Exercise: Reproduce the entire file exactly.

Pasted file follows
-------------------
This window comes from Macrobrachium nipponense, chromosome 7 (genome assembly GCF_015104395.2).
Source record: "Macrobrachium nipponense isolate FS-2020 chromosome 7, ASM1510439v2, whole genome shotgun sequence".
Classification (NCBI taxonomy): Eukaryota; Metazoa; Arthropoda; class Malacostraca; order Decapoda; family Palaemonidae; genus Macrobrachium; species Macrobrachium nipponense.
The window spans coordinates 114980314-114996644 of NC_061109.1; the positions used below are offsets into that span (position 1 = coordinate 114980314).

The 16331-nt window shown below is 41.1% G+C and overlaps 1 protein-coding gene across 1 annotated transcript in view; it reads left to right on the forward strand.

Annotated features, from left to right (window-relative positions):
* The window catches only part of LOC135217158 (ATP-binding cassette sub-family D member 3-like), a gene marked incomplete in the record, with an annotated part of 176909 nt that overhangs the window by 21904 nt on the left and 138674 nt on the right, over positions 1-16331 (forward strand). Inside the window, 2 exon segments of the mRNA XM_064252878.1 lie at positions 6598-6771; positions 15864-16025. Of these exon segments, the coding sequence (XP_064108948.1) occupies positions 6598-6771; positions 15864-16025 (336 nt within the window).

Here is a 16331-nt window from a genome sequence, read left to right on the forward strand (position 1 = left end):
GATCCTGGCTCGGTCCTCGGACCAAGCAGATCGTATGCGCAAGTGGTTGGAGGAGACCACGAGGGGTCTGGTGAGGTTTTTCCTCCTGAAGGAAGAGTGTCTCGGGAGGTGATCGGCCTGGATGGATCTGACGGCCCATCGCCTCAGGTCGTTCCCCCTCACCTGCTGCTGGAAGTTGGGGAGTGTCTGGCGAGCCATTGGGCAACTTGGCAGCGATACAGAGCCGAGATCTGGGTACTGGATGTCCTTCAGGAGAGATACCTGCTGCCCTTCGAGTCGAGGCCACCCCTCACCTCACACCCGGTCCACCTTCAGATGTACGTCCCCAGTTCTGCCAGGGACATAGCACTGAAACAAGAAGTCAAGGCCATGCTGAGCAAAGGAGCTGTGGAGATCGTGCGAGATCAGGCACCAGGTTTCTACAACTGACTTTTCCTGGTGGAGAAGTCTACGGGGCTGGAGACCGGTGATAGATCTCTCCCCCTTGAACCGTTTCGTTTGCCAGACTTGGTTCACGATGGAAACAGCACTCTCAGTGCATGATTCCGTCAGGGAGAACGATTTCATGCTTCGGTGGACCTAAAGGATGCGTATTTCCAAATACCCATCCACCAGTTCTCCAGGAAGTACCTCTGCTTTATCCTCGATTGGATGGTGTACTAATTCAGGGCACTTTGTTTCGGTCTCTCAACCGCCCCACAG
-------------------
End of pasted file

This window comes from Macrobrachium nipponense, chromosome 7 (genome assembly GCF_015104395.2).
Source record: "Macrobrachium nipponense isolate FS-2020 chromosome 7, ASM1510439v2, whole genome shotgun sequence".
Classification (NCBI taxonomy): Eukaryota; Metazoa; Arthropoda; class Malacostraca; order Decapoda; family Palaemonidae; genus Macrobrachium; species Macrobrachium nipponense.
The window spans coordinates 114980314-114996644 of NC_061109.1; the positions used below are offsets into that span (position 1 = coordinate 114980314).

The 16331-nt window shown below is 41.1% G+C and overlaps 1 protein-coding gene across 1 annotated transcript in view; it reads left to right on the forward strand.

Annotated features, from left to right (window-relative positions):
* The window catches only part of LOC135217158 (ATP-binding cassette sub-family D member 3-like), a gene marked incomplete in the record, with an annotated part of 176909 nt that overhangs the window by 21904 nt on the left and 138674 nt on the right, over positions 1-16331 (forward strand). Inside the window, 2 exon segments of the mRNA XM_064252878.1 lie at positions 6598-6771; positions 15864-16025. Of these exon segments, the coding sequence (XP_064108948.1) occupies positions 6598-6771; positions 15864-16025 (336 nt within the window).

Here is a 16331-nt window from a genome sequence, read left to right on the forward strand (position 1 = left end):
GATCCTGGCTCGGTCCTCGGACCAAGCAGATCGTATGCGCAAGTGGTTGGAGGAGACCACGAGGGGTCTGGTGAGGTTTTTCCTCCTGAAGGAAGAGTGTCTCGGGAGGTGATCGGCCTGGATGGATCTGACGGCCCATCGCCTCAGGTCGTTCCCCCTCACCTGCTGCTGGAAGTTGGGGAGTGTCTGGCGAGCCATTGGGCAACTTGGCAGCGATACAGAGCCGAGATCTGGGTACTGGATGTCCTTCAGGAGAGATACCTGCTGCCCTTCGAGTCGAGGCCACCCCTCACCTCACACCCGGTCCACCTTCAGATGTACGTCCCCAGTTCTGCCAGGGACATAGCACTGAAACAAGAAGTCAAGGCCATGCTGAGCAAAGGAGCTGTGGAGATCGTGCGAGATCAGGCACCAGGTTTCTACAACTGACTTTTCCTGGTGGAGAAGTCTACGGGGCTGGAGACCGGTGATAGATCTCTCCCCCTTGAACCGTTTCGTTTGCCAGACTTGGTTCACGATGGAAACAGCACTCTCAGTGCATGATTCCGTCAGGGAGAACGATTTCATGCTTCGGTGGACCTAAAGGATGCGTATTTCCAAATACCCATCCACCAGTTCTCCAGGAAGTACCTCTGCTTTATCCTCGATTGGATGGTGTACTAATTCAGGGCACTTTGTTTCGGTCTCTCAACCGCCCCACAG